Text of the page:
SUTTON — Selectmen voted unanimously Thursday to terminate the $42 million contract with TLT Construction Corp. of Wakefield for the beleaguered middle/high school construction project.
The vote came days after state Rep. Ryan Fattman, R-Webster, sent a letter to state Attorney General Martha Coakley asking her office to investigate TLT for improprieties in dealing with Sutton and other municipalities on building contracts.
According to the motion made by Selectman Kenneth Stuart, grounds for termination of the contract, signed June 23, 2011, include TLT's failure to execute the work in a timely manner, failure to provide appropriate personnel and materials for the work and failure to pay subcontractors in a timely manner.
On Sept. 5, 2013, following months of building delays caused substantially by subcontractors not being paid and appropriate materials not purchased, town officials placed a claim on the performance bond held by Western Surety for the proper completion of the project.
Town Counsel Thomas W. McEnaney of Kopelman and Paige told selectmen at Thursday's special meeting that the town received a letter from Western Surety's lawyer on Oct. 9 requesting town officials' consent to arrange for TLT to complete the project as specified in the contract.
Western Surety requested that if selectmen didn't agree to let TLT continue, then the board should vote to terminate its contract with TLT so the remaining funds could be used by the surety company for a new contractor to finish the project.
The board unanimously approved a motion by Selectman Richard Hersom not to give consent for TLT to continue with the project.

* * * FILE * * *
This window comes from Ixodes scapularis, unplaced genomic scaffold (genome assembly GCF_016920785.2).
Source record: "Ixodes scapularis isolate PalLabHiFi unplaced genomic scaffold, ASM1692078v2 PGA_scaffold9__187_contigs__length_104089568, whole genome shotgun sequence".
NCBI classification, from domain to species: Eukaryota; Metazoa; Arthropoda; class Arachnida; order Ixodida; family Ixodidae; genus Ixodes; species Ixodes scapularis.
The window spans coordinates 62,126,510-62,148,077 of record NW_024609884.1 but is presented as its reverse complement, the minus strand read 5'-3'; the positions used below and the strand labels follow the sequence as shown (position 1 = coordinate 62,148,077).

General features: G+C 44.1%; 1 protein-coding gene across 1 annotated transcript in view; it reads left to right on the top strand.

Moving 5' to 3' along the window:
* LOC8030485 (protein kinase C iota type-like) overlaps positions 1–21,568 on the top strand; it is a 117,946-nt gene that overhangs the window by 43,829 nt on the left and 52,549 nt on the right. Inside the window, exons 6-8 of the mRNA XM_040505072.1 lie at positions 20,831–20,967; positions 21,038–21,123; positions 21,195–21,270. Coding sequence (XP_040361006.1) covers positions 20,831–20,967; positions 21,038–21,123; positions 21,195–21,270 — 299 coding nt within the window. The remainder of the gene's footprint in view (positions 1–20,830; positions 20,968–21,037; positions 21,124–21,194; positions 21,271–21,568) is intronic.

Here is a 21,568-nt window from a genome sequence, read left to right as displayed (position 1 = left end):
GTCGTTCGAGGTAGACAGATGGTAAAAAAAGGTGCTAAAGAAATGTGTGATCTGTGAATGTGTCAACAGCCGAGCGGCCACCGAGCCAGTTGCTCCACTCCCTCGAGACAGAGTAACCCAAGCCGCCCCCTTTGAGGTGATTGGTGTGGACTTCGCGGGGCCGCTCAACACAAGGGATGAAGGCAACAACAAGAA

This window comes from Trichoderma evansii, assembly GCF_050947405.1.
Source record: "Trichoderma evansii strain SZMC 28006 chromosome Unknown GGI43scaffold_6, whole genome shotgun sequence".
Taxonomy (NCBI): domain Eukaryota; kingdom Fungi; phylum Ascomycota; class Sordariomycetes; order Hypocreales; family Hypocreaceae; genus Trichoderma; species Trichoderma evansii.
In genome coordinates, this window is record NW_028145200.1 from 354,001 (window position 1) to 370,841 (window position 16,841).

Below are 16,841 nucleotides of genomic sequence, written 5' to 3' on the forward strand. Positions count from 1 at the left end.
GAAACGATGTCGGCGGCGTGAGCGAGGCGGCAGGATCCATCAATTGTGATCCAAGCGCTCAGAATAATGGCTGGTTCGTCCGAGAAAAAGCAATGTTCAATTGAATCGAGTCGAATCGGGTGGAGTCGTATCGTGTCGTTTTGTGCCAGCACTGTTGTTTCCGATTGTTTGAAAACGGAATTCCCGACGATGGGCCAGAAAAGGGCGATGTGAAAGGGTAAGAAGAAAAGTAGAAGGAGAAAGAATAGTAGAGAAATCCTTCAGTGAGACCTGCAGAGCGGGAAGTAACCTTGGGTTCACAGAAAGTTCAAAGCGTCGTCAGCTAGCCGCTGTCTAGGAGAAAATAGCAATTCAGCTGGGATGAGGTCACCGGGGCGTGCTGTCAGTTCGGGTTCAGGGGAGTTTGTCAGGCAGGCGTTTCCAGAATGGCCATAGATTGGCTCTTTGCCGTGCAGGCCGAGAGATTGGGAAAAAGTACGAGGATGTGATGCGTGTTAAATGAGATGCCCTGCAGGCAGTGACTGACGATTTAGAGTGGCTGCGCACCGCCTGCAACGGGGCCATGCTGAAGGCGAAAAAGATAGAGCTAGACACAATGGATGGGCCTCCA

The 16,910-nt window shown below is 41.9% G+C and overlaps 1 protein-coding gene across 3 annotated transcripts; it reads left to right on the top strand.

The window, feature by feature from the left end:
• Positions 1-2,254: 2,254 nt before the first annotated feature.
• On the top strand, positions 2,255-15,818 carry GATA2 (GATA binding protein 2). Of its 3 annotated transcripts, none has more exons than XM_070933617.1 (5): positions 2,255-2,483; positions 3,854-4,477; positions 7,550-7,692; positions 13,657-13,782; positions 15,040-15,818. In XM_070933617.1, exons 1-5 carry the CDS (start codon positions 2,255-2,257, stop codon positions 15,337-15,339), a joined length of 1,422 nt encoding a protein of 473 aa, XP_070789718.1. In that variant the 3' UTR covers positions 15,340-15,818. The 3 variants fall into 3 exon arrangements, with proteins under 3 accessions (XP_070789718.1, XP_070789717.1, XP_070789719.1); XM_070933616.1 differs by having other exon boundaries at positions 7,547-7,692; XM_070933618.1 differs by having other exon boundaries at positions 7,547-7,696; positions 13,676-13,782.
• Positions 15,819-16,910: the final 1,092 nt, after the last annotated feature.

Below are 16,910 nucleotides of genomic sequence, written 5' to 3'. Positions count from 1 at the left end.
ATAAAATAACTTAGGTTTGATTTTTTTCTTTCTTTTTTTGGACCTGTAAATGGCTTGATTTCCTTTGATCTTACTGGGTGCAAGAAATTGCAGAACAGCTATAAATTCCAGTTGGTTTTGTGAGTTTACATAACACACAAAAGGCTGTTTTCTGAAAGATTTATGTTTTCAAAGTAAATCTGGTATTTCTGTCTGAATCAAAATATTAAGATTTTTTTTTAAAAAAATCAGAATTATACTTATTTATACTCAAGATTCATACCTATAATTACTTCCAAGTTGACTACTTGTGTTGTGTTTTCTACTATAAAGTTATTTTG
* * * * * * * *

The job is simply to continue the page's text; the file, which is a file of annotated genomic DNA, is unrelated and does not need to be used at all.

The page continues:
"We'll participate with the surety on selection of the new contractor," Mr. McEnaney said after the meeting.
He did not indicate how long the selection process would take.
According to reports filed with the Massachusetts School Building Authority, Sutton had paid TLT $25 million as of May 31, the last time it issued payment to the general contractor, leaving $17 million in the balance.
The total building project, including fees for architects and project management, is $57.6 million. The town would be reimbursed for up to roughly half of the eligible costs by the MSBA.
Immediately after the meeting, Mr. Fattman provided the Telegram & Gazette with a copy of a letter he sent last Friday to the attorney general, requesting a formal investigation into TLT Construction Corp. and its dealings with Sutton.
He said in a phone interview that TLT misled Sutton and other municipalities about the firm's litigation history and its ability to complete the job.
"The town of Sutton was basically ripped off and there's no question that TLT should be accountable for that," he said. "We just want to weed out the people that are bad actors."
Mr. Fattman said that his request has been acknowledged by the attorney general's office but he has not heard anything further.